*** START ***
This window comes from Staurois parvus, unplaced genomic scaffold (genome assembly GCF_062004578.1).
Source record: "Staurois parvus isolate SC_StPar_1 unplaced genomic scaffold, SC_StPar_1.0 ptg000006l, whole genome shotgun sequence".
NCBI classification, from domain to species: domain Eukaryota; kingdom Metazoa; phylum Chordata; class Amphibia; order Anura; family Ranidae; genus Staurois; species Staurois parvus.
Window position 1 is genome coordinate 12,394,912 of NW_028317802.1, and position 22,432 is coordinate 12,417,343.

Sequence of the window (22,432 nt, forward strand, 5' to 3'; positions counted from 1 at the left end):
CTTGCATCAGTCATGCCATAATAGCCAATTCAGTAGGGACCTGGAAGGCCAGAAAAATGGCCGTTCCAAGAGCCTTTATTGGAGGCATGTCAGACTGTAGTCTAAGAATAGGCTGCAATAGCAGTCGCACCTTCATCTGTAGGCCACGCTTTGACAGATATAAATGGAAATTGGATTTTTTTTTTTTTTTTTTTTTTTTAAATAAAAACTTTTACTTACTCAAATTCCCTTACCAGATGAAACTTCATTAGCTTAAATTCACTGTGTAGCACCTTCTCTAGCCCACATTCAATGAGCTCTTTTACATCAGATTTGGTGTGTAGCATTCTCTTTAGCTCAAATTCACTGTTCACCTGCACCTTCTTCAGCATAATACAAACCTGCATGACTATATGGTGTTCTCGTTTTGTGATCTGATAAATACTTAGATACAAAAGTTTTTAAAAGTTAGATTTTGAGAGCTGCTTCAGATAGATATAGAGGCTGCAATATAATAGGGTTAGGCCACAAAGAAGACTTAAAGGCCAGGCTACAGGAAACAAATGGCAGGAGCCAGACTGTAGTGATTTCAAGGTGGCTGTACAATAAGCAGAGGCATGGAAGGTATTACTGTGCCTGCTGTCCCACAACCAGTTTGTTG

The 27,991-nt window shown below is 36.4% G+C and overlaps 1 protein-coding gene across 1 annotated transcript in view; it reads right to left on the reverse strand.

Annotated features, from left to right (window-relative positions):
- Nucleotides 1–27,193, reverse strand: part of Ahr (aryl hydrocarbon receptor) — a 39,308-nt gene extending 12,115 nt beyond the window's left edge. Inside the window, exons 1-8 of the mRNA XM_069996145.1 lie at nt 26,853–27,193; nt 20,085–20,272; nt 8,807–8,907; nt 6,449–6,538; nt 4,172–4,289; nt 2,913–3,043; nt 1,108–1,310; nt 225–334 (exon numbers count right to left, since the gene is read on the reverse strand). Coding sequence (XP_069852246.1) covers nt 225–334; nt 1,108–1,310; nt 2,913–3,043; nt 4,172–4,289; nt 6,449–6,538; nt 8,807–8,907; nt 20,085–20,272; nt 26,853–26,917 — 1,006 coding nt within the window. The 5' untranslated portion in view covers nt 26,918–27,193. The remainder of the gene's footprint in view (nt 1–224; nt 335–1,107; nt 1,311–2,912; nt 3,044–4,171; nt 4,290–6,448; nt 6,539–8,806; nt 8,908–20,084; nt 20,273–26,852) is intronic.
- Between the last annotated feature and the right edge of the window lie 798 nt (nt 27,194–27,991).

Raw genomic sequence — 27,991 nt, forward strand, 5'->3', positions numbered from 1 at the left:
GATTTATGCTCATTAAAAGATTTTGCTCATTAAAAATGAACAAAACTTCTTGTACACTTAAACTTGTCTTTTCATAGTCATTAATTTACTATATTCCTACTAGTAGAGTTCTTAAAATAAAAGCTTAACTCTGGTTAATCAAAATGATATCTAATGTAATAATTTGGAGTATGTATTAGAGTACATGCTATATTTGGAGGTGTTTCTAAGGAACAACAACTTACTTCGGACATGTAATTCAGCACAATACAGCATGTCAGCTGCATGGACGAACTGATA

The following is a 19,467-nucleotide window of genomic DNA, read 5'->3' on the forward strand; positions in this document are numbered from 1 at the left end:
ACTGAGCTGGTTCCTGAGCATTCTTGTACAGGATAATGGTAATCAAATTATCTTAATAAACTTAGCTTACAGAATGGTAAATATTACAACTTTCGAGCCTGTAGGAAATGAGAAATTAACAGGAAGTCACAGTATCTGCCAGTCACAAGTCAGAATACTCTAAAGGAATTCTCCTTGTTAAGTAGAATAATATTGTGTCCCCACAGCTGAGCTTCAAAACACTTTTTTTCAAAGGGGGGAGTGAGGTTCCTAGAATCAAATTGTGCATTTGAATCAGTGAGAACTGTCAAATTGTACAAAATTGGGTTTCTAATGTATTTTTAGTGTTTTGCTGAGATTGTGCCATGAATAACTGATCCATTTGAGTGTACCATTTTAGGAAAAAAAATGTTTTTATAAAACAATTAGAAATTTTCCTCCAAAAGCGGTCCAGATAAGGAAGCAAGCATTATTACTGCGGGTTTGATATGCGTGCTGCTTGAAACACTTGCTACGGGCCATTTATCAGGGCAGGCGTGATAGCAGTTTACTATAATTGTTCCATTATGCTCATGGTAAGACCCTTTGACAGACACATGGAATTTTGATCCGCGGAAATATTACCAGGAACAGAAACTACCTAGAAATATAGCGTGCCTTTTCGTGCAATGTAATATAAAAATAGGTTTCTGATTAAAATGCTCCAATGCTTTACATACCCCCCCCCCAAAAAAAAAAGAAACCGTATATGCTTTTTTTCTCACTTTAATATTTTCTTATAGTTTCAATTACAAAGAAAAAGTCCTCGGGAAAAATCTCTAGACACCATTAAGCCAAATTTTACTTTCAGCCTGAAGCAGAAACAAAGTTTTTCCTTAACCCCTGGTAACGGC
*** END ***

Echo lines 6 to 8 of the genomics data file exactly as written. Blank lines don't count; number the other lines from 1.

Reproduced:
CTTGCATCAGTCATGCCATAATAGCCAATTCAGTAGGGACCTGGAAGGCCAGAAAAATGGCCGTTCCAAGAGCCTTTATTGGAGGCATGTCAGACTGTAGTCTAAGAATAGGCTGCAATAGCAGTCGCACCTTCATCTGTAGGCCACGCTTTGACAGATATAAATGGAAATTGGATTTTTTTTTTTTTTTTTTTTTTTTAAATAAAAACTTTTACTTACTCAAATTCCCTTACCAGATGAAACTTCATTAGCTTAAATTCACTGTGTAGCACCTTCTCTAGCCCACATTCAATGAGCTCTTTTACATCAGATTTGGTGTGTAGCATTCTCTTTAGCTCAAATTCACTGTTCACCTGCACCTTCTTCAGCATAATACAAACCTGCATGACTATATGGTGTTCTCGTTTTGTGATCTGATAAATACTTAGATACAAAAGTTTTTAAAAGTTAGATTTTGAGAGCTGCTTCAGATAGATATAGAGGCTGCAATATAATAGGGTTAGGCCACAAAGAAGACTTAAAGGCCAGGCTACAGGAAACAAATGGCAGGAGCCAGACTGTAGTGATTTCAAGGTGGCTGTACAATAAGCAGAGGCATGGAAGGTATTACTGTGCCTGCTGTCCCACAACCAGTTTGTTG

The 27,991-nt window shown below is 36.4% G+C and overlaps 1 protein-coding gene across 1 annotated transcript in view; it reads right to left on the reverse strand.

Annotated features, from left to right (window-relative positions):